The proposed vdW-TFET may possess important technical advantages, thanks to an operation mechanism that is fundamentally different from traditional metal-oxide-semiconductor FETs (MOS-FET). MOS-FET works by injecting/depleting free carrier beneath the gate, with a resistor–capacitor-type response time influenced by carrier concentration and mobility in the working channel, whereas our vdW-TFET works by switching the presence/absence of topologically protected conduction channels. The electric field–induced topological phase transition can happen very rapidly, with an electronic response time scale (45, 46). In addition, the vdW heterostructure and the 2D nature of vdW-TFET make it convenient to both vertically and horizontally pattern devices at a large scale. The short decay length of helical edge states allows the minimum horizontal feature size of vdW-TFET to be ~20 nm, enabling high device density on a chip. Horizontally patterned TFET devices of such nanoscale size have large edge-to-area ratios, which will greatly reduce the contribution of thermally populated bulk carriers to the total electric current and hence enhance the on/off ratio. The predicted QSH insulators and their vdW heterostructures may provide a platform for realizing low-dissipation quantum electronics and spintronics (3843).

From a materials perspective, the 1T′ structure in monolayer MoS2 has recently been observed in high-resolution transmission electron microscopy experiments (33). We have checked the structural stability of 1T′ by carrying out first-principles calculations (fig. S7). Although MoS2, MoSe2, MoTe2, WS2, and WSe2 are more stable in the 1H structure, we find that there exists a large energy barrier of more than 1 eV/MX2 between 1T′ and 1H for all MX2, suggesting that the 1T′ structure can be stabilized under appropriate chemical (47), thermal, or mechanical conditions. Moreover, we found that the 1T structure is unstable and will spontaneously relax to 1T′, like in a Peierls distortion. We also verified the stability of the 1T′ structure by computing its phonon dispersion (fig. S8). The absence of imaginary frequencies throughout the 2D BZ provides direct evidence of the structural stability in all 1T′-MX2.

Encouragingly, the desired 1T′ structure with intrinsic band inversion is the natural ground-state structure of WTe2 (31), also confirmed by our stability calculation. Although monolayer WTe2 was found to be a semimetal from our calculation, the small negative fundamental gap can be easily lifted by a tensile strain as small as ~1% (fig. S9). We also found that hBN used as a dielectric in the aforementioned vdW-TFET device has little effect on the electronic structure of 1T′-WTe2 near the Fermi level (fig. S10). These attractive features make WTe2 potentially the most promising 2D TMDC for realizing the QSH effect and related vdW devices.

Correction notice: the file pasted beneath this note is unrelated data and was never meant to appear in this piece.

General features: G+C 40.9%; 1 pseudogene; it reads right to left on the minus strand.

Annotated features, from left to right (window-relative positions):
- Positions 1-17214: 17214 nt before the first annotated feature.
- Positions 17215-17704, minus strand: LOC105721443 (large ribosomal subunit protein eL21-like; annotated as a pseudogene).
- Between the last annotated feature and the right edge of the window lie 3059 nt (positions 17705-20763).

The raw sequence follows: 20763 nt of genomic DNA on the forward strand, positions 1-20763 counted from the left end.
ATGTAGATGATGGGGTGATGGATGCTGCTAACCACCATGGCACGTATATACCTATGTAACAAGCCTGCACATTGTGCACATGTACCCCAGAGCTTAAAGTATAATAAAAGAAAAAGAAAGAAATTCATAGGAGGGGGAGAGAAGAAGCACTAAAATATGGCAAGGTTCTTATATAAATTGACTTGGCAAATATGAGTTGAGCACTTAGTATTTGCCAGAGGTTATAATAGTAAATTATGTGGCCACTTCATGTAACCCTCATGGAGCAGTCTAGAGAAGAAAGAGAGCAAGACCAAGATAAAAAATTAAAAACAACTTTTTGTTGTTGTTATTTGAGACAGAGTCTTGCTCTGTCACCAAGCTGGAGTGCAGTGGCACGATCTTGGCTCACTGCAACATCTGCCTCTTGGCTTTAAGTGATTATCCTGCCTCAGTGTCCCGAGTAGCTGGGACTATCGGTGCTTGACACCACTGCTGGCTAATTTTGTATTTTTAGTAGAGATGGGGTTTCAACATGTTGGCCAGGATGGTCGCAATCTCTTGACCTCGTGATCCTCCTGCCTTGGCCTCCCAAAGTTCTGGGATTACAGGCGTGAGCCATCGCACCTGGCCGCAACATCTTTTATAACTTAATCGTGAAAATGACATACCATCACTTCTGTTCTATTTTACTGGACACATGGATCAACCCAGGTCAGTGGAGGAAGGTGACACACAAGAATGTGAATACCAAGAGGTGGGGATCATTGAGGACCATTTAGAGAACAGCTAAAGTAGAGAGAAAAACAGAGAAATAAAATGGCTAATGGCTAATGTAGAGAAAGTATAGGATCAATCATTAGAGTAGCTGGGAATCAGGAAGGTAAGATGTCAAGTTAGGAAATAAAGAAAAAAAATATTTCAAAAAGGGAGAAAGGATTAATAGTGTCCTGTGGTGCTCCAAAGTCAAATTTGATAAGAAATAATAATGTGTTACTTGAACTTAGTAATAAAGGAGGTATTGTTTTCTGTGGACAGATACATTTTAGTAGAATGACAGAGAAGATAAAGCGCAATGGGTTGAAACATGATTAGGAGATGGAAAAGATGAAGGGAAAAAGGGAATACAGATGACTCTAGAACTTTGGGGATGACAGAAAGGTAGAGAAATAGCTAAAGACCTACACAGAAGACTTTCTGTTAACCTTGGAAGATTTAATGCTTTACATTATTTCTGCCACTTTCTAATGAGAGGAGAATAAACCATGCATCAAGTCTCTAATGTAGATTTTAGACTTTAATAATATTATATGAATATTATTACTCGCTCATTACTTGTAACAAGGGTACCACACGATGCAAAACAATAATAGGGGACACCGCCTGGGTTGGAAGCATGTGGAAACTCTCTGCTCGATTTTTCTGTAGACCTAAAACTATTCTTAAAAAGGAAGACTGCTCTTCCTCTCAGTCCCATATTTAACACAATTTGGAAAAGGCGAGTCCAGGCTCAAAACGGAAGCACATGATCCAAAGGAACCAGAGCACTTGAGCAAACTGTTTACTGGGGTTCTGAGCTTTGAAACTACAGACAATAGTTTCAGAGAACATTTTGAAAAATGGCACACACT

Supplementary Materials

Supplementary Methods

Figs. S1 to S10

Tables S1 and S2

References (4862)

References and Notes

  1. Supplementary materials are available on Science Online.
  2. Acknowledgments: We acknowledge support from NSF under award DMR-1120901 (X.Q. and J.L.), U.S. Department of Energy, Office of Basic Energy Sciences, Division of Materials Sciences and Engineering under award DE-SC0010526 (L.F.), and the Science and Technology Center on Integrated Quantum Materials, NSF grant no. DMR-1231319 (J.W.L). Computational time on the Extreme Science and Engineering Discovery Environment (XSEDE) under grant nos. TG-DMR130038 and TG-DMR140003 is gratefully acknowledged. X.Q. and J.W.L. contributed equally to this work. MIT has applied for a provisional patent based on the content of this paper. Both atomic and electronic structures of 1T′-MX2 can be found in the supplementary materials.